Figure 21.1. A Scheme Exemplifying the Intracellular Signal Processing Machinery Composed of Protein Kinases and Phosphatases and Their Impact on Cytoskeletal Dynamics. (A) The information content of a physiological cue from the extracellular milieu is determined by the functional interplay between protein kinases (white rings) and phosphatases (gray circles) and is finally communicated to the respective effector proteins, such as MAPs, scaffolding proteins, and neurotransmitter receptors. As kinases and phosphatases are themselves phosphoproteins, their enzymatic activity influences each other, either in a stimulatory or inhibitory way (±). (B) Principle of phosphorylation-dependent regulation of cytoskeletal dynamics. Dephosphorylated MAPs bind to microtubules and thereby contribute to their stabilization, bundling into parallel filaments and elongation. Phosphorylation of MAPs provokes conformational alterations responsible for the observed lower binding affinity to microtubules. Phosphorylated MAPs thus dissociate from microtubules, destabilize them, and increase microtubule dynamics, which favors arborization. (C) Actin cytoskeleton and regulation of growth cone advance or collapse through phosphorylation of myosin light chain (MLC). Parallel actin filament bundles and branched filamentous actin co-exist in the growth cone. The appearance of parallel actin filaments is promoted by actin-binding proteins, such as a-actinin, and active, phosphorylated MLC (phospho-MLC), which exerts traction forces on actin bundles. Branched actin filaments occur in case of cross-linking through larger actin-binding proteins, such as filamin. Besides this, actin-related protein 2/3 (Arp 2/3) binding to actin nucleates the assembly of new filaments on already existing ones and produces a network of short and branched actin filaments, which is more effective than unbranched filaments in pushing the leading edge forward (see also Figure 21.2). Thereby, the relative MLC phosphorylation status determines the net direction of the growth cone movement (either forward powered by dephosphorylation of MLC or backward powered by phospho-MLC). MLC is a substrate for myosin light chain kinase (MLCK) and the phosphorylation status of MLC is modulated by several protein kinases and phosphatases. Rho-associated coiled-coil containing kinase (ROCK) inhibits myosin protein phosphatase 1 (MPP1) and phosphorylates MLC directly, both leading to myosin activation and promoting growth cone retraction. The p21-activated kinase (PAK) phosphorylates and inhibits MLCK, which promotes the appearance of dephosphorylated MLC, branched actin filaments, and growth cone forward movement.

the information processing capacity of, for example, neuronal networks within the CNS. This chapter is therefore focused only on a few selected protein kinases and their effector proteins such as MAPs, scaffolding molecules, and neurotransmitter receptors (Figure 21.1A).

Secondly, a few definitions with respect to neuron geometry and synapse formation have to be given here. In this chapter, it will be distinguished between neurites, dendrites, and axons, and between elongation and arborization. Neurites will be addressed as undifferentiated somatic protrusions while differentiated somatic protrusions will be designated dendrites (somatodendritic or basolateral compartment) and axons (axonal or apical compartment), according to the compartmentalization originally found in polarized epithelial cells (see Chapter 13). The terminus "elongation" will be used in its proper meaning, i.e., the extension in length of an already existing somatic protrusion. The use of the terminus "arborization" will be restricted to the process of ramification of already existing protrusions. We will not discuss here initiation, i.e., the outgrowth of new protrusions directly from the soma (primary dendrites).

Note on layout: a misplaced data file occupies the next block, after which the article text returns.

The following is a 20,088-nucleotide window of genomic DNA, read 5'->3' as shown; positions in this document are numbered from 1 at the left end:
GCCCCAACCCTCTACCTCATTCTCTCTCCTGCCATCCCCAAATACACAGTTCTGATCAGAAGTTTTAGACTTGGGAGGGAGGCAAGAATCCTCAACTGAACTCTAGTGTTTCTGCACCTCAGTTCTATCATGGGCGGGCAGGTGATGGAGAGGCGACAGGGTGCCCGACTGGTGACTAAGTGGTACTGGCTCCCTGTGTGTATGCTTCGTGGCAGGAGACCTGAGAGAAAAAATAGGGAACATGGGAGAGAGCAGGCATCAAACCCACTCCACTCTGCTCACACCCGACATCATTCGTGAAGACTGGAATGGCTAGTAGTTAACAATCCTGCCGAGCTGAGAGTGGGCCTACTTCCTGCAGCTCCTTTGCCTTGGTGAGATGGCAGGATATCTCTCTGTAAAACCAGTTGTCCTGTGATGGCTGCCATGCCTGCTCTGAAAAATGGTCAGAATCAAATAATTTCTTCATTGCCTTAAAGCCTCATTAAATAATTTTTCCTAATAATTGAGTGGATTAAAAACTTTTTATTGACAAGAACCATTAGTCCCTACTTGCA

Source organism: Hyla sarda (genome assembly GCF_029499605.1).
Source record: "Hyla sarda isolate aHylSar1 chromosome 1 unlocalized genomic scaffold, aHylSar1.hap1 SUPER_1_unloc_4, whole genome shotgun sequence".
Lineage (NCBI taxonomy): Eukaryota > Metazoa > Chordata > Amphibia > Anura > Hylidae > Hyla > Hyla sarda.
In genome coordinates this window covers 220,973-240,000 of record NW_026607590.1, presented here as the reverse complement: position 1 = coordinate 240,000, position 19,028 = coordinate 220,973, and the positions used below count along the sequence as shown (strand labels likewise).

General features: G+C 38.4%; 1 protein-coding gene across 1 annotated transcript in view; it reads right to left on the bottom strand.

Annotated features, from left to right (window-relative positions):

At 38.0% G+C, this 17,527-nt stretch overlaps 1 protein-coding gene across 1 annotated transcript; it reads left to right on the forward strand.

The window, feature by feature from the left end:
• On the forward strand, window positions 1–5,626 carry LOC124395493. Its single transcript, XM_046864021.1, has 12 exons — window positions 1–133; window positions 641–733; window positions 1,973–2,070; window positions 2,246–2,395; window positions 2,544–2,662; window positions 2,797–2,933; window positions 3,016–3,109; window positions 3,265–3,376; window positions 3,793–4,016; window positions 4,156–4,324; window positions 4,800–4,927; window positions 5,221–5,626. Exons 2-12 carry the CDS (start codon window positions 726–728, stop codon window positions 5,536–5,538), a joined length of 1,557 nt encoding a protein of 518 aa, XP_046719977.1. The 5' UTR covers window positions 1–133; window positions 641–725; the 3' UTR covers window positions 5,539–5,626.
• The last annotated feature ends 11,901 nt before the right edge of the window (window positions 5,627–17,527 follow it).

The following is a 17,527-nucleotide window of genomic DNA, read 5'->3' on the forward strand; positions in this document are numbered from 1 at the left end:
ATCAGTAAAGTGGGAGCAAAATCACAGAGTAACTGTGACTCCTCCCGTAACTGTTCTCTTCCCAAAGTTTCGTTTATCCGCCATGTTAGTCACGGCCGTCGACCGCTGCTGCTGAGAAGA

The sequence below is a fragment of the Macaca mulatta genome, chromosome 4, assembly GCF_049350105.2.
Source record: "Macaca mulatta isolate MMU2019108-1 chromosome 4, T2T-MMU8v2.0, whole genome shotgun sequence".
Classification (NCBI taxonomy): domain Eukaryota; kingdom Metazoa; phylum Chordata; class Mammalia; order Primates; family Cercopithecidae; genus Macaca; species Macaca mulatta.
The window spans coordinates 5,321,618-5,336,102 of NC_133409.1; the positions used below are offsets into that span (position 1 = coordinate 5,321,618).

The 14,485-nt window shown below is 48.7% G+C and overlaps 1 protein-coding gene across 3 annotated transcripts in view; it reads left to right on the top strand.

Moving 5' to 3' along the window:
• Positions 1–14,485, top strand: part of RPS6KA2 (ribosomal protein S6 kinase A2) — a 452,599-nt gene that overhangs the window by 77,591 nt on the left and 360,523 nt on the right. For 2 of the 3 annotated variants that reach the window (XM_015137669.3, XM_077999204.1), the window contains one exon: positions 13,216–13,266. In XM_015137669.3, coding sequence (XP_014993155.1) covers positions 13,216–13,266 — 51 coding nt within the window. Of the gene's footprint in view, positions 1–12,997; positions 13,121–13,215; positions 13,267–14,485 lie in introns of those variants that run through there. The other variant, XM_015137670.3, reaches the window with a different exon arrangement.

Thirdly, I would like to exemplify here the impact of protein phosphorylation on neurite arborization using a previously established model6-8. To date, it is believed that phosphorylation of MAPs (e.g., MAP2 and tau) decreases their binding capacity to microtubules and thereby favors microtubule destabilization and dynamics. On the other hand, dephosphorylation of MAPs favors their interaction with microtubules, which promotes their stabilization and reduces microtubule dynamics (Figure 21.1B). Consistent with the idea that destabilization of cytoskeletal structures is required for dynamic changes in neurite shape, phosphorylation of MAPs was found to promote neurite arborization9. The elongation of microtubules and, thus, of neurites (arborized or bundled) is mediated by addition of a/p tubulin heterodimers preferentially to the (+) ends and occurs only when a critical tubulin concentration is exceeded. When the addition of tubulin heterodimers is faster than guanosine triphosphate (GTP) hydrolysis (of the GTP cap at the growing end) the microtubule gains in length. Once GTP hydrolysis occurs, however, microtubules begin to shrink. Interestingly, the GTP binding site of tubulins is structurally similar to the nucleotide-binding site of GTP-binding proteins of the Ras superfamiliy. Dephosphorylated MAPs speed up polymerization of tubulin heterodimers as they bind to both tubulin polymers and tubulin monomers (type I MAPs, e.g., MAP1A/B). Dephosphorylated type II MAPs (e.g., MAP2, tau) cross-link microtubules and thus contribute to their bundling.

Within the growth cone (Figure 21.1C), which edges the tips of growing neurites, the assembly of actin into filamentous actin carries the aforementioned MAP-dependent processes forward and critically depends on the relative amount of phospho-MLC. The phosphorylation status of MLC is determined by the enzymatic activities of MLCK and MPP1 (Figure 21.1C). PAK phosphorylates and inhibits MLCK, and ROCK phosphorylates and inhibits MPP1 or directly phosphorylates MLC10. According to the treadmill hypothesis, phospho-MLC is associated with retrograde actin flow and assembly of myosin into bipolar filaments and stress fibers (Figure 21.1C), which opposes growth cone forward movement, and, if predominating over dephosphorylated MLC, which powers growth cone arborization and forward movement, stimulates contractibility of actin filaments and withdraws protrusions toward the growth cone center11. Therefore, the net direction (forward or backward) of growth cone movements is determined by the amount of phospho-MLC relative to dephosphorylated MLC (Figures 21.1C, 21.2).